How To Change Path Variable In Linux
Many operating systems use environmental variables to define various global settings for any part of your operating system or applications to use. The PATH variable is one of these environmental variables which are constantly used without many people realizing it. The variable stores a list of directories where applications (most commonly your shell) should try to look for the program whenever you run a command. You can change the path variable in Linux, follow the simple steps below.
Find out what your current path is configured by running "echo $PATH". A list of directories will be provided such as in the example below:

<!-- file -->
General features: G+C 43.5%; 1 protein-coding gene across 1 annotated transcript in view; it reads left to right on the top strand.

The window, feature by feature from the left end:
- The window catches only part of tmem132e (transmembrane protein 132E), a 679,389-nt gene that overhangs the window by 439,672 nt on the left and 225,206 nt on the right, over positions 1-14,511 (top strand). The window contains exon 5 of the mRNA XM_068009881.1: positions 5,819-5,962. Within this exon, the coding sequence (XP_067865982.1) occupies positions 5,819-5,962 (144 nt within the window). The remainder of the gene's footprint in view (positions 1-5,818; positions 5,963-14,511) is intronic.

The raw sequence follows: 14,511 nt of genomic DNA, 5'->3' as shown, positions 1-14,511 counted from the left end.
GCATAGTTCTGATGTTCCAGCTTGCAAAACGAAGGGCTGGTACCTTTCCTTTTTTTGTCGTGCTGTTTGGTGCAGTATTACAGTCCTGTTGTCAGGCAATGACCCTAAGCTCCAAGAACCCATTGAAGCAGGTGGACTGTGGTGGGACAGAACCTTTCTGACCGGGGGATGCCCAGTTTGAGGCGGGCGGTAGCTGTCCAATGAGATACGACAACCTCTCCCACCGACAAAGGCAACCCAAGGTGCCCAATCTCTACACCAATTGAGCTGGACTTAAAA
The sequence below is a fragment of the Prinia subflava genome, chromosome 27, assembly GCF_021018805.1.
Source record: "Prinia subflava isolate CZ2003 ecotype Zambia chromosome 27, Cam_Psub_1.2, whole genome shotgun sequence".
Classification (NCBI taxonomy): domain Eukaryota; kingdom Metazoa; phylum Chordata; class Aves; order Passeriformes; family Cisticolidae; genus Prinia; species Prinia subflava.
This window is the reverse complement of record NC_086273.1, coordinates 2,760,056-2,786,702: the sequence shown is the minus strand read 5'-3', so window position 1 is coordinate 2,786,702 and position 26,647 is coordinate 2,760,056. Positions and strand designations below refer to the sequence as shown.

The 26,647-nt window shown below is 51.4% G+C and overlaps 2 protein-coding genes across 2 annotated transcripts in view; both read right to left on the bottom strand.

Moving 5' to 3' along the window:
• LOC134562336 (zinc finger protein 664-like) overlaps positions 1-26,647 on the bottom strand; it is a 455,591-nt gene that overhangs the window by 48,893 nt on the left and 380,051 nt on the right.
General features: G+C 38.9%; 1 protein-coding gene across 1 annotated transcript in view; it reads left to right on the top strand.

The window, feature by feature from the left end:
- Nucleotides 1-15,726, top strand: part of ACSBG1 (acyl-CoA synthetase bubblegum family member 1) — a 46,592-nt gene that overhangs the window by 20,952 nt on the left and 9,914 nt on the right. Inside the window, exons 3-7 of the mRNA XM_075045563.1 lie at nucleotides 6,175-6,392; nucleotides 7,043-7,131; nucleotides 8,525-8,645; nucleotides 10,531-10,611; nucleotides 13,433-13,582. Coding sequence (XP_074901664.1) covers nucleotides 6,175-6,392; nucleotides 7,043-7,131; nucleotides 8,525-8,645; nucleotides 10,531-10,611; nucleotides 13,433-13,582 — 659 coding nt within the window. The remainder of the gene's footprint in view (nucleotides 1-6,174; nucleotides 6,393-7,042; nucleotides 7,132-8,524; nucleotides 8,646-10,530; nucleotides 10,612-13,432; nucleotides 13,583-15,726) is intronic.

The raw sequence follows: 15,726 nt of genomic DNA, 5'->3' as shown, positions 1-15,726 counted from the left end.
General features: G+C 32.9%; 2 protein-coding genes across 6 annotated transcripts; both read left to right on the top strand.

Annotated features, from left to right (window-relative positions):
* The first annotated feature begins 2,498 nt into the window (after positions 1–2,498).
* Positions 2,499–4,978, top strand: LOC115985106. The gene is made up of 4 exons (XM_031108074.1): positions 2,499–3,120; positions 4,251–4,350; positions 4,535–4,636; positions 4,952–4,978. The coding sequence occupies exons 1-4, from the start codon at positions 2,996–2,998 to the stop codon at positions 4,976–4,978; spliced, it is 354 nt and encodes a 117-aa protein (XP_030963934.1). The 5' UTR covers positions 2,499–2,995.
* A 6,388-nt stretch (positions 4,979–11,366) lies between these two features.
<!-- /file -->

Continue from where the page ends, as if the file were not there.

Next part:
- uzair@linux:~$ echo $PATH/home/uzair/bin:/usr/local/sbin:/usr/local/bin:/usr/bin:/bin:/usr/games
We can temporarily change this to whatever we would like by running the following command in a bash shell:
- uzair@linux:~$ export PATH=$PATH:/sbin/:/usr/sbin/
Echo the contents of PATH to confirm the changes are reflected in the variable:
- uzair@linux:~$ echo $PATH/home/uzair/bin:/usr/local/sbin:/usr/local/bin:/usr/sbin:/usr/bin:/sbin:/bin:/usr/games
Remember, the above is only temporary and will be lost after a reboot. In order to permanently store this setting, add the same line to your ~/.bashrc file
Changing your PATH variable can potentially cause your operating system to not work properly. Programs frequently refer to this variable to find binary files and if the variable is not configured properly, many programs will stop running. Always test out the setting using the temporary method provided above prior to storing the setting permanently in your ~/.bashrc.